On October 5, the Denver Film Society announced the full program for the 44th Denver Film Festival. Running November 3-14, this year’s DFF will be in-person and virtual, with plenty of activities and talks. I’ve been attending DFF since I was in college (back when it was the Starz Denver Film Festival) and covering it since 2014. Over the next few weeks, I’ll be looking back at DFFs past in preparation for festival present. Up first, from Boulder Weekly Vol. 22, No. 15, dispatches from the 37 Starz Denver Film Festival: “Step into the story.”
At last year’s Starz Denver Film Festival, I entered a theater playing the movie Grigris with no knowledge of what it was about, who made it, what country it came from, or anything other than it was screening, and I was free.
Grigris—a joint production between Chad and France—is set in a small African town and follows Grigris (Souleymane Démé), a man with a crippled leg and a dream to dance. The movie floored me. Nothing about Grigris is cliché, inauthentic, or boring. The ending is like nothing I’ve seen before or expect to see again. As the credits rolled, I could not shake a very simple thought, “This is why we have film festivals.”
Grigris acquired a U.S. distributor, Film Movement, but as far as I can tell, did not receive any theatrical exhibition in the area. Thank heavens for film festivals. They provide us a chance to see these gems from world, independent, and local cinema on the big screen. Some of these movies will come to a theater near you, but a whole lot won’t.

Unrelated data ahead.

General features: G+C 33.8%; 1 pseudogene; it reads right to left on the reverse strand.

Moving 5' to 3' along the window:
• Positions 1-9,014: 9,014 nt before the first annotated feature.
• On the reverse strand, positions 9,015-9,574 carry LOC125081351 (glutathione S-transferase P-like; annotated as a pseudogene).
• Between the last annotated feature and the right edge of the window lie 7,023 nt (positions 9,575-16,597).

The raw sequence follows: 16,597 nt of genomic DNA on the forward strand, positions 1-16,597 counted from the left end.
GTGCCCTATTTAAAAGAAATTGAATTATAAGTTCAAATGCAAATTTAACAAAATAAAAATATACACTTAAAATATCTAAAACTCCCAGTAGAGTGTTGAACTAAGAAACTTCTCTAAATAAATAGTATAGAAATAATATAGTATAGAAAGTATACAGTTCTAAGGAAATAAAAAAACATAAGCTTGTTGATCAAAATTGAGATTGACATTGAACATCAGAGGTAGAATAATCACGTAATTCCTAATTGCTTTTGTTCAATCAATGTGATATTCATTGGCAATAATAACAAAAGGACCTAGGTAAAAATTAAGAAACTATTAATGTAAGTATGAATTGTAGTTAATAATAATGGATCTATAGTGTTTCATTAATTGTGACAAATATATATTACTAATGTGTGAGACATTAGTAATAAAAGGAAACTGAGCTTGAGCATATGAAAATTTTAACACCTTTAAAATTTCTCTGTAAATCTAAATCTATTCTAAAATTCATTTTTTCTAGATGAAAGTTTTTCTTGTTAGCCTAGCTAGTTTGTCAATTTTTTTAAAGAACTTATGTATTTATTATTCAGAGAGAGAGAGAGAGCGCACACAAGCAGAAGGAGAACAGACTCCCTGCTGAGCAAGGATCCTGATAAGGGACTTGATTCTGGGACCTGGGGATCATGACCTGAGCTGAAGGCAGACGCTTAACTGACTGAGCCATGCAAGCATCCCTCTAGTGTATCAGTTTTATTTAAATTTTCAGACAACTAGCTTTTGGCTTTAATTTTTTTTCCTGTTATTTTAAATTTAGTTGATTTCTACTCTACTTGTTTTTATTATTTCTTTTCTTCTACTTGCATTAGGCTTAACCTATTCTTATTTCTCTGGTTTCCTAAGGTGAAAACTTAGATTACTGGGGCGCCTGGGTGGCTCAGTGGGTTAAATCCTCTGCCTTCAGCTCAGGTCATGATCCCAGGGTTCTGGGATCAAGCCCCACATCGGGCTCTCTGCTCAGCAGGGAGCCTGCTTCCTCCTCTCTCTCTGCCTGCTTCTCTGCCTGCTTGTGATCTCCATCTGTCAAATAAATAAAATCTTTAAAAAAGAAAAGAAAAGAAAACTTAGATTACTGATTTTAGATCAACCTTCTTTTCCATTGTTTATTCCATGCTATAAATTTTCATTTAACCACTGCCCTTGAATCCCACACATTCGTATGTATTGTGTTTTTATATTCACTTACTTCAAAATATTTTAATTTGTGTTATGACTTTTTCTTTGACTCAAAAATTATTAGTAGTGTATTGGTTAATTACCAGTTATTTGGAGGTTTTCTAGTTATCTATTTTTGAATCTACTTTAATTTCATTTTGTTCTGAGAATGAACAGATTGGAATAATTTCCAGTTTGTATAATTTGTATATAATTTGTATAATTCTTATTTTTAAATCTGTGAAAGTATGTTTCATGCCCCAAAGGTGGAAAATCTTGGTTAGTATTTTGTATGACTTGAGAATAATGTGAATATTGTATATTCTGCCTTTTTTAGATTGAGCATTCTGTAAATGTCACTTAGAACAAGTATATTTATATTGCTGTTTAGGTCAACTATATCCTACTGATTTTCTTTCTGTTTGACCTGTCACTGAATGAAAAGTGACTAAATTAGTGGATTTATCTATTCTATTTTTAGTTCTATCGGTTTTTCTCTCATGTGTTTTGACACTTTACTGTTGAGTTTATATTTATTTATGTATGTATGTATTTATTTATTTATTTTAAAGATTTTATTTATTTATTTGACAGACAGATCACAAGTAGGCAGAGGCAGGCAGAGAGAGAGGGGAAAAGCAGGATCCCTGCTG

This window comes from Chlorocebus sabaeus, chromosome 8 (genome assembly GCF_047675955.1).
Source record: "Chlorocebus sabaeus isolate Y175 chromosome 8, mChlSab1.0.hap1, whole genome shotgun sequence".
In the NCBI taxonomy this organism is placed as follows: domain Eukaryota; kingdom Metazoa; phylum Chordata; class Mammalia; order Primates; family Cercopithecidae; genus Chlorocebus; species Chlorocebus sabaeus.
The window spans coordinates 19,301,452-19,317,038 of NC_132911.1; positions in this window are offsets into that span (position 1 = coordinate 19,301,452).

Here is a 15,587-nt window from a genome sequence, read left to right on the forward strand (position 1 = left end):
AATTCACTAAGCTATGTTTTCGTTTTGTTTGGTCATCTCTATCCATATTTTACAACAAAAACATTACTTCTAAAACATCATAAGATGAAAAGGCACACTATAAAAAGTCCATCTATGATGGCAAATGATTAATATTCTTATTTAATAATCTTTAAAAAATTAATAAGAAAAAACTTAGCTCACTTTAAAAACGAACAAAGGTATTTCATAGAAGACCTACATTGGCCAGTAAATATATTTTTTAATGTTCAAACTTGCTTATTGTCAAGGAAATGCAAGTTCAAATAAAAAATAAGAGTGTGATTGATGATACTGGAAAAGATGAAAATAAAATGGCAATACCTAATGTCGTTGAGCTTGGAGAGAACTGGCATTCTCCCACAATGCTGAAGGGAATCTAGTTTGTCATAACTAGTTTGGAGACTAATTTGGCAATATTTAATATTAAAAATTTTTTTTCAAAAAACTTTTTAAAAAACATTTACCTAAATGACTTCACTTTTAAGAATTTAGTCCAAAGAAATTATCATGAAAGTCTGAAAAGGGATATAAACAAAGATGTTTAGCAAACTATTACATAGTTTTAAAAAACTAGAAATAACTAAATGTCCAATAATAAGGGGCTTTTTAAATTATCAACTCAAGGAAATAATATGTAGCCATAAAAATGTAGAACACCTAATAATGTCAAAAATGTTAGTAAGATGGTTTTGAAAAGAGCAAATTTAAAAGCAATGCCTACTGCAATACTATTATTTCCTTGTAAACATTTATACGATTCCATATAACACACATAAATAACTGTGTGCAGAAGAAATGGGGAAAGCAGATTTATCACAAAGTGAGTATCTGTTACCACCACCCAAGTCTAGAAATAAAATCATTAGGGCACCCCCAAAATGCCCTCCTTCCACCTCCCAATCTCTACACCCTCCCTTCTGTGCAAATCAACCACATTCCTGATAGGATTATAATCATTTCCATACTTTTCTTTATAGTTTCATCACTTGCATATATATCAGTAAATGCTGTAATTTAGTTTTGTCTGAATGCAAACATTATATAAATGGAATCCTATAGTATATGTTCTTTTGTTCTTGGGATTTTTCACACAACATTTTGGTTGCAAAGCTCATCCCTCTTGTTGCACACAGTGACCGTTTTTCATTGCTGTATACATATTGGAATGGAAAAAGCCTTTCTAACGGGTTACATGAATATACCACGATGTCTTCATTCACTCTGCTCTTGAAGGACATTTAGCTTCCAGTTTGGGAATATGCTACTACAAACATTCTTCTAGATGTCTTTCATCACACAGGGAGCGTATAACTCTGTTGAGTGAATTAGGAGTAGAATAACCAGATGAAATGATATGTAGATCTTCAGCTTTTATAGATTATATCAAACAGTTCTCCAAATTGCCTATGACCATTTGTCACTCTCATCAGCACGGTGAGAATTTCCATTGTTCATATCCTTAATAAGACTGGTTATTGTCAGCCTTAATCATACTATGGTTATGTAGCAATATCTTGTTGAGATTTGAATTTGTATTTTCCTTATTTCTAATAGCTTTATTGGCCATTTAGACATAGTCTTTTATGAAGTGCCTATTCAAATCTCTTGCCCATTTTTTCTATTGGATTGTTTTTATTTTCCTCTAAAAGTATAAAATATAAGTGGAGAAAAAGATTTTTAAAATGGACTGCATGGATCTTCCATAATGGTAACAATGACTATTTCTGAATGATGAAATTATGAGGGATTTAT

Running from Nov. 12-23, the Starz Denver Film Festival (SDFF) is 12 cinematic days in the heart of Denver. Started 37 years ago by Ron Henderson and a few fellow cinephiles, SDFF continues to grow and provide Coloradans with a unique moviegoing experience. This year, SDFF will screen 115 features and 137 shorts, a total of 252 films submitted from 55 countries.
Acquiring, selecting, and programming those 252 is no easy task, as Boulder Weekly found out from Brit Withey, the artistic director of SDFF. According to Withey, SDFF receives “somewhere in the neighborhood of 1,300 submissions” from Withoutabox (an online submission service for film festivals) and another 400-500 submissions from “foreign sales agents, specific country’s national film organizations, U.S. distributors, etc.” Those 1,800 are then whittled down into the visual feast that SDFF is.
The theme for this year’s festival is “Step Into The Story,” and the journey begins on Nov. 12 with a screening of 5 to 7 at the Buell Theatre with writer/director Victor Levin in attendance. Starring Anton Yelchin and former Bond girl Bérénice Marlohe, 5 to 7 is a romantic movie set in the always-romantic setting of Paris.
Like Opening Night, Big Night, Closing Night, and two Red Carpet Matinees will be at the Buell Theatre. For Big Night (Nov. 15), SDFF brings The Imitation Game, a historical biopic about English World War II code-cracker Alan Turing, played by Benedict Cumberbatch.